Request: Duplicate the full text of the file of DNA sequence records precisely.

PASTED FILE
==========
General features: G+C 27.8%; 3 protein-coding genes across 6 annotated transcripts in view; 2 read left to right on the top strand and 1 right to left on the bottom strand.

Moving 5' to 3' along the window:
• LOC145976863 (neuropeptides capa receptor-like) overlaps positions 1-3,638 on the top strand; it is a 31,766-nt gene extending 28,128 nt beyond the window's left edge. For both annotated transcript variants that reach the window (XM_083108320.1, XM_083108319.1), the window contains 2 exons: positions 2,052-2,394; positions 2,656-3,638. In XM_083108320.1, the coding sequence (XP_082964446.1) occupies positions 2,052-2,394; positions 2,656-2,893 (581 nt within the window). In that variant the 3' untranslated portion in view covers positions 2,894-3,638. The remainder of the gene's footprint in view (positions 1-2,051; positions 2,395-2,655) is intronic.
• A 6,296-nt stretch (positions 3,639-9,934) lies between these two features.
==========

General features: G+C 27.8%; 3 protein-coding genes across 6 annotated transcripts in view; 2 read left to right on the top strand and 1 right to left on the bottom strand.

Moving 5' to 3' along the window:
• LOC145976863 (neuropeptides capa receptor-like) overlaps positions 1-3,638 on the top strand; it is a 31,766-nt gene extending 28,128 nt beyond the window's left edge. For both annotated transcript variants that reach the window (XM_083108320.1, XM_083108319.1), the window contains 2 exons: positions 2,052-2,394; positions 2,656-3,638. In XM_083108320.1, the coding sequence (XP_082964446.1) occupies positions 2,052-2,394; positions 2,656-2,893 (581 nt within the window). In that variant the 3' untranslated portion in view covers positions 2,894-3,638. The remainder of the gene's footprint in view (positions 1-2,051; positions 2,395-2,655) is intronic.
• A 6,296-nt stretch (positions 3,639-9,934) lies between these two features.